Toshiba spins off energy, computer device units

TOKYO (AP) — Embattled Japanese technology conglomerate Toshiba said Friday it is restructuring to improve its competitiveness, spinning off its energy infrastructure and computer devices businesses.

The energy infrastructure spinoff will include Tokyo-based Toshiba’ Corp.’s nuclear power operations, including the decommissioning efforts at the nuclear plant in Fukushima that suffered meltdowns after an earthquake and tsunami in March 2011.

The energy business will also include the company’s sustainable energy and battery businesses. Its annual sales total about ¥2 trillion ($18 billion).

The other spinoff and stand-alone company encompasses Toshiba’s computer devices and storage operations, with annual sales of ¥870 billion.

Toshiba will remain a third independent company, holding what’s left, such as its flash memory company Kioxia Holdings Corp. and Toshiba Tec Corp., which makes office equipment.

Such a major restructuring is unusual for a big Japanese company. But Toshiba is not alone in deciding that a sprawling conglomerate may not be the best fit for the times.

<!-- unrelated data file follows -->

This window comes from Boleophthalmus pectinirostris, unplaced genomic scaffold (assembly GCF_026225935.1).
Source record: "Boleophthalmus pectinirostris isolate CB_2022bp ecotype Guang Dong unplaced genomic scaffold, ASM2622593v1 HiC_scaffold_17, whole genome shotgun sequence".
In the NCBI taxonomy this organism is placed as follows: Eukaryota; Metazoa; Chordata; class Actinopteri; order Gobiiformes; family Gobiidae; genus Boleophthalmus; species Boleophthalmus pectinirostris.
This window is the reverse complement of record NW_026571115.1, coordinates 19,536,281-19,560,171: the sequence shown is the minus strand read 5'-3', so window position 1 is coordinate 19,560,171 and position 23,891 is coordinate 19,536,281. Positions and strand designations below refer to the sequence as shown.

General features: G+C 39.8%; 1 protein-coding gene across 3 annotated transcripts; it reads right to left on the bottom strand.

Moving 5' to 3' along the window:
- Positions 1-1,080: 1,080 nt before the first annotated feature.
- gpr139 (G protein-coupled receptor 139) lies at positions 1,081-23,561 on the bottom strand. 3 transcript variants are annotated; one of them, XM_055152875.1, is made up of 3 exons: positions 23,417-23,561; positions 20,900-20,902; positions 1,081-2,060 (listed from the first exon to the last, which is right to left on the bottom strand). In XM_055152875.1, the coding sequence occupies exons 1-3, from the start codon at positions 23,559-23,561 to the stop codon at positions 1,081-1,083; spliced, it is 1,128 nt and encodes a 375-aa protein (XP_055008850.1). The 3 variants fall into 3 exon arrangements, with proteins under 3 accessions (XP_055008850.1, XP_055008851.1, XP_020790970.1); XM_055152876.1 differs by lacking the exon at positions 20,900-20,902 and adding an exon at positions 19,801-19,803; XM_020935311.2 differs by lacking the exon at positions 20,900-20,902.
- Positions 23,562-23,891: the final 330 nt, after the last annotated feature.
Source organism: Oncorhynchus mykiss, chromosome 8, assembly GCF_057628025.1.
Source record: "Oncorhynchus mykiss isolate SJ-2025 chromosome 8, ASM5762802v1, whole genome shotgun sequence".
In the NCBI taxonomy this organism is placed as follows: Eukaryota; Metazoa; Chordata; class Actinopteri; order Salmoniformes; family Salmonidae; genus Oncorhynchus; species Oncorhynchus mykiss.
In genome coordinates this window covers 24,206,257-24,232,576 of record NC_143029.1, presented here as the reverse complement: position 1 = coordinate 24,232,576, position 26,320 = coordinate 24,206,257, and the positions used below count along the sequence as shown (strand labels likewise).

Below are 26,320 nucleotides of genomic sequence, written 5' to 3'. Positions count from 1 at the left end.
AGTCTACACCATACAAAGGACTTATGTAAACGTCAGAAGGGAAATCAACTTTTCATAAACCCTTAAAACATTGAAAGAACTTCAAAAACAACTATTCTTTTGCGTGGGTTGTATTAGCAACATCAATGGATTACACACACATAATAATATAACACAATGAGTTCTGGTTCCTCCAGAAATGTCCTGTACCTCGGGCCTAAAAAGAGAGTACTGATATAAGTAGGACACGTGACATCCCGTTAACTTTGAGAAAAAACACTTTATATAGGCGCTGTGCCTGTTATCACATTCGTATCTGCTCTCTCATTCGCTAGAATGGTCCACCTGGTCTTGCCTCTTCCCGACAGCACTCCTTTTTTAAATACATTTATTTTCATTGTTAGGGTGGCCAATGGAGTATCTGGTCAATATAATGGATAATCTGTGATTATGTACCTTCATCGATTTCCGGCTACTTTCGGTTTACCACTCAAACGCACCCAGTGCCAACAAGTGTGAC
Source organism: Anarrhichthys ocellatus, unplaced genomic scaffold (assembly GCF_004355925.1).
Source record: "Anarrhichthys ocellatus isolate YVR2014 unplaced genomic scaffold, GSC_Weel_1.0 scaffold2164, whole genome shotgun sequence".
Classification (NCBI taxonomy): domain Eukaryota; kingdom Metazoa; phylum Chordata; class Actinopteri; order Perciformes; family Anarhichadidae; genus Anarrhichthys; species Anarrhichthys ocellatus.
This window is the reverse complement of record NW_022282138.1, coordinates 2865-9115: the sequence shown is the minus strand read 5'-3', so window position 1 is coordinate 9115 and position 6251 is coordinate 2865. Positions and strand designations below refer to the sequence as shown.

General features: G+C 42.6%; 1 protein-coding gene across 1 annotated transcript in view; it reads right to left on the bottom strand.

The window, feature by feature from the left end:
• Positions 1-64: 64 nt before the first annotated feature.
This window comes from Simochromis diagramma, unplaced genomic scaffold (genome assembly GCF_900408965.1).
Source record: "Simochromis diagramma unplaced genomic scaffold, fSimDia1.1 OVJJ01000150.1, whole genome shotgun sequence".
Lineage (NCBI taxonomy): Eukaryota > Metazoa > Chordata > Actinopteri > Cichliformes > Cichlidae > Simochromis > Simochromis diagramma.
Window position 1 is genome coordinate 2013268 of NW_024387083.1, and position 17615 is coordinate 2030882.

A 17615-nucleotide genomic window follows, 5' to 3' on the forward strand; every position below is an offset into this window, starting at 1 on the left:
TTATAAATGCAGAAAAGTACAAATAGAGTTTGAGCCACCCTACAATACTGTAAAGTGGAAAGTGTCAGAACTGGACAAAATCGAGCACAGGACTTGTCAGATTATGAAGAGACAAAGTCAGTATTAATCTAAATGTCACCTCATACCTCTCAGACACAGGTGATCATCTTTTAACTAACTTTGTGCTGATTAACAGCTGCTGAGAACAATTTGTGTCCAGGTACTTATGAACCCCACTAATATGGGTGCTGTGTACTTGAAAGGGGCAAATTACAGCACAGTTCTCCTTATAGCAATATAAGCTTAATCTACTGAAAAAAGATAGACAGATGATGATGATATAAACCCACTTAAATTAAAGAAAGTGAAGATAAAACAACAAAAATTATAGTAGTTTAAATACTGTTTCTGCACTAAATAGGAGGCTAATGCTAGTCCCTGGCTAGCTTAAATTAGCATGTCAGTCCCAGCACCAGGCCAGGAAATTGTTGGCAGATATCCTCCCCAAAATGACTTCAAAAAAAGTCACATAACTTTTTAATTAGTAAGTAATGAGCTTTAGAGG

Earlier this week, General Electric announced it was dividing itself into three public companies, focused on aviation, health care and energy. Like Toshiba, GE struggled under its own weight and decided to streamline its main business after a long review.

Toshiba said its restructuring would be completed by March 2024. Separating the financial results of the companies will start from this fiscal year, it said.

Chief Executive Satoshi Tsunakawa said the two kinds of businesses being spun off were very different, with the business cycle for devices much faster than that for infrastructure, and the device business requiring heavy investments.

“It will unlock immense value by removing complexity, it enables the businesses to have much more focused management, facilitating agile decision making, and the separation naturally enhances choices for shareholders,” Tsunakawa said of the new structure.